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Meditating at Home

Bikkhu Pannyavaro

The image most often associated with meditation is that of a sitting Buddha fixed in a crossed-legged posture. While such a representation is undoubtedly inspirational and aesthetically pleasing, it unfortunately suggests to the uninitiated that meditation is a static, 'statue-like' pursuit practised only in temples.

If meditation is to have any relevance to everyday life it has to be done at home. This does not just mean your residence but wherever your attention happens to reside. To meditate at home requires a 'hands-on', dynamic practice that is not restricted to any particular time, place or posture. When applied in this way, it naturally becomes integrated into the ordinary activities of life and becomes the basis for a meditative lifestyle in everyday life.

Yet it has to be acknowledged that integrating meditation into daily life is not easy. Therefore you need to purposefully set yourself up to do it; good intention is not enough. There has to be commitment. So consider your priorities, what is more important, hours sitting in front of the TV screen (or computer monitor ) or a half to an hour or so of sitting meditation. The regular daily home sit is the anchor for the practice. Even if it is only used as a form of mental hygiene, as in 'unstressing', it will greatly contribute towards harmonizing family and work relationships.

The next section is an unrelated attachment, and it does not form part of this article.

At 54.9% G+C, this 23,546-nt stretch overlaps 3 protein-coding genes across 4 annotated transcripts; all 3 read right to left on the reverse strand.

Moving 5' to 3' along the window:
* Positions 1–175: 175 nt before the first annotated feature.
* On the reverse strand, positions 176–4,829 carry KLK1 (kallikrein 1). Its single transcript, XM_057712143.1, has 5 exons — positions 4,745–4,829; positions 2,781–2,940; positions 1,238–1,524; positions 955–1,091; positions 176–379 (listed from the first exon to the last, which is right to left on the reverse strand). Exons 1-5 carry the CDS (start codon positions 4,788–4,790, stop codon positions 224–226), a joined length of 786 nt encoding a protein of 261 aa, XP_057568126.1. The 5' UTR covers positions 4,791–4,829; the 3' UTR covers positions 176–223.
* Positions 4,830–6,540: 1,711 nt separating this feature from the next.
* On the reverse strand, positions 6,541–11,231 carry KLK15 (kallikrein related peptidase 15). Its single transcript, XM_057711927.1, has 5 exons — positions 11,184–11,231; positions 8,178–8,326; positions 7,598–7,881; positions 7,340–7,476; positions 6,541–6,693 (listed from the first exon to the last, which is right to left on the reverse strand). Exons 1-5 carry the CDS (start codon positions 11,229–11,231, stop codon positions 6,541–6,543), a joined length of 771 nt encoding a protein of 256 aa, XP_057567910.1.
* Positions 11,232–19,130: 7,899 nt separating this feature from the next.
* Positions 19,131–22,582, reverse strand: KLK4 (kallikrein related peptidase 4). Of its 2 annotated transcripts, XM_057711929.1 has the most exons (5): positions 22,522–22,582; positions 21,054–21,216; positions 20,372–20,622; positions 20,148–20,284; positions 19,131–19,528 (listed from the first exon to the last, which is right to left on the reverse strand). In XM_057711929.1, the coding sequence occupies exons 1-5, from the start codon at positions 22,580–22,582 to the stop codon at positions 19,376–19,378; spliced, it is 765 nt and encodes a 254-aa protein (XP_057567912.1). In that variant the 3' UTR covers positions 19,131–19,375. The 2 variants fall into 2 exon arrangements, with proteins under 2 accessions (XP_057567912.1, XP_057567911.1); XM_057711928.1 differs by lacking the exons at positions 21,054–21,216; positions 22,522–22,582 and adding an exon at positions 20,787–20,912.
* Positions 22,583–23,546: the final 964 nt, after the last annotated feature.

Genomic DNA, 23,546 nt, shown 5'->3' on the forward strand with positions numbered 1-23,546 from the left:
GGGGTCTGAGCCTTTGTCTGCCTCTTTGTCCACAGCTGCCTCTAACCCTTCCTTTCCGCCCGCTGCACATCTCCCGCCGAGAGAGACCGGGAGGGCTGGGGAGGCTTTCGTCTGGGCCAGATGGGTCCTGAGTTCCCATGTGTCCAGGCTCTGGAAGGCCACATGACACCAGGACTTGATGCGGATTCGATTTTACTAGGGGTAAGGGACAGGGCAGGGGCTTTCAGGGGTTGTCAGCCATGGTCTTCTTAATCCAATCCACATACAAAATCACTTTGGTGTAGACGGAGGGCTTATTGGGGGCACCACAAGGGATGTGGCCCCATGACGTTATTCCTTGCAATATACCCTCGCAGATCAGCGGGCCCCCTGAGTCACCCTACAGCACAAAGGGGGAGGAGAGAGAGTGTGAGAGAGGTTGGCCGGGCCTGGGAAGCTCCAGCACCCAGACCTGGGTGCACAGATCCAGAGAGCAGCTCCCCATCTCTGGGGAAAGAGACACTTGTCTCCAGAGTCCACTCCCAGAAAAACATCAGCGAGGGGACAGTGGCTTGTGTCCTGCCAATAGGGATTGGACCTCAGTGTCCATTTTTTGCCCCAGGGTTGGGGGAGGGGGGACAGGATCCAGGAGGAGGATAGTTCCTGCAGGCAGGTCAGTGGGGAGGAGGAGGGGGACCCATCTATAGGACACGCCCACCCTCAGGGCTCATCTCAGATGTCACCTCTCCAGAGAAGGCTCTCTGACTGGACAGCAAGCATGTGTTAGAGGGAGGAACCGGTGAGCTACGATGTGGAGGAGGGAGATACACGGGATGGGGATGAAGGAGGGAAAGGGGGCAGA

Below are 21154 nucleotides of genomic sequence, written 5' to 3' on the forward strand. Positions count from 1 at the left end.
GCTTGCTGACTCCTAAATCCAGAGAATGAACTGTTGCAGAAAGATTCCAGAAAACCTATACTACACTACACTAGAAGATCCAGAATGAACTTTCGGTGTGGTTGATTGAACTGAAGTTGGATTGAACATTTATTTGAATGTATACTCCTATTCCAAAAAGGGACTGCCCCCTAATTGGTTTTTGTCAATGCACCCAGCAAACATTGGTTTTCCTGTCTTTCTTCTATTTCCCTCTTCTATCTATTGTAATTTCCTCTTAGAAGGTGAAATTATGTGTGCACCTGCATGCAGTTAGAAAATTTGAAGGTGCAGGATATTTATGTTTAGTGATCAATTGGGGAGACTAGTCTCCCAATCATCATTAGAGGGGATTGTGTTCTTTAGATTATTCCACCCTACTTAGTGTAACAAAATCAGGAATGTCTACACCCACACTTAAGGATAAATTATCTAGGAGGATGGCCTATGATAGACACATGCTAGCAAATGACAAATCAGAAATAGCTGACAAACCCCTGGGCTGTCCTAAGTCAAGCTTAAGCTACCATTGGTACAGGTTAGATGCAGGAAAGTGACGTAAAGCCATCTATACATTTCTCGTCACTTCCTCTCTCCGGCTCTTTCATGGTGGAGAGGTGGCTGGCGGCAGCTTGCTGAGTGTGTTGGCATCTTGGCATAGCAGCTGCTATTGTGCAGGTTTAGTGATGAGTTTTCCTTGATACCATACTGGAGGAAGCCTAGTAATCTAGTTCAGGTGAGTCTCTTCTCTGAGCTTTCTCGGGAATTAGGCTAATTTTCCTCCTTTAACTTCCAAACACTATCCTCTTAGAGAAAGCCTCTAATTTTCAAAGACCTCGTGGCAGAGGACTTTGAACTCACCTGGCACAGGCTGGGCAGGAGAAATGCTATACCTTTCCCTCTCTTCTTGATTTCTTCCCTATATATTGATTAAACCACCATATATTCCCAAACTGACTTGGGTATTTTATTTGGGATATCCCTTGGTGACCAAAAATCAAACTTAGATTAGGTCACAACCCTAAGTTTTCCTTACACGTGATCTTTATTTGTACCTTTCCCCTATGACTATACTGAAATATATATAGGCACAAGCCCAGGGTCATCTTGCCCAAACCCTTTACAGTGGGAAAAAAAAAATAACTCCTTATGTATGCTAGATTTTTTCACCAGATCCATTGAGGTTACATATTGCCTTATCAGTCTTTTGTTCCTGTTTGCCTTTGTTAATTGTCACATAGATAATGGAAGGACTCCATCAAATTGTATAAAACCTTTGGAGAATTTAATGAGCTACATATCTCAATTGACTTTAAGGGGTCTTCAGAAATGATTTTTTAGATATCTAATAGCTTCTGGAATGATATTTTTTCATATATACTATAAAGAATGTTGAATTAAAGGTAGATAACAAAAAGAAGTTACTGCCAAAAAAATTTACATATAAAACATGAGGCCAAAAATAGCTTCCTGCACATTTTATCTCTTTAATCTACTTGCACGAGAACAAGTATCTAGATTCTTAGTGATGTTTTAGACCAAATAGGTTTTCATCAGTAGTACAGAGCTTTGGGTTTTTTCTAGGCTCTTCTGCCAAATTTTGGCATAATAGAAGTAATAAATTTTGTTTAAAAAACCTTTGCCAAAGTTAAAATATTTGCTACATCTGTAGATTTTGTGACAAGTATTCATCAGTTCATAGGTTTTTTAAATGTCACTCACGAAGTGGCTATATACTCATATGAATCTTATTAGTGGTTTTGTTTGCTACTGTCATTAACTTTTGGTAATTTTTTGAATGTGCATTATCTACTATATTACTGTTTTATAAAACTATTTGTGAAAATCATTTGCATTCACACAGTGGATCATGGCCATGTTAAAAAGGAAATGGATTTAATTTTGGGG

Essentially meditating at home is about paying attention. The actual meaning of 'attention' indicates its practice: 'to attend upon', 'to be present with'. So by being attentive 'presence of mind' is developed. While there are degrees of attention (down to lack of attention), it can be said that there are two types: natural attention, which is 'automated attention' and the intentionally 'deployed' attention that is developed in 'meditative attention'.

Deployed attention is either passive, or in the sense of being applied, active. The passive mode is 'bare attention', that is just registering what is happening, in a receptive state of mind, without reaction. While the active mode of attention is applied when any kind of movement or action is done, including active reflective thought on things observed.

So what do you pay attention to? Your own body and mind. There are four areas to establish attention on:

  1. Body - either tuning into its elemental qualities and/or sensations or actively monitoring body movements and actions;
  2. Feelings - knowing the feeling tone as either pleasant, unpleasant or neutral (not to be confused with emotion);
  3. Mind-states - happiness, sadness, calm, elation, etc.;
  4. Mental Content - the things of the mind e.g. thinking, concepts, ideas. Whatever is the predominant experience in any of these 'four spheres of attention' is used as a frames of reference to help guide the practice of paying attention to whatever is happening in your body and mind from moment to moment.

It is important to get your bearings. So it is a matter of literally coming to your senses, by being attentive at one of the //Six Sense-Doors//: these are the five senses, seeing, hearing, smelling, tasting and touching plus the sixth sense or mind-door which is the consciousness or knowing. By being present with bare attention at any of these six sense-doors you observe what happens between the senses and their objects during a sense impression.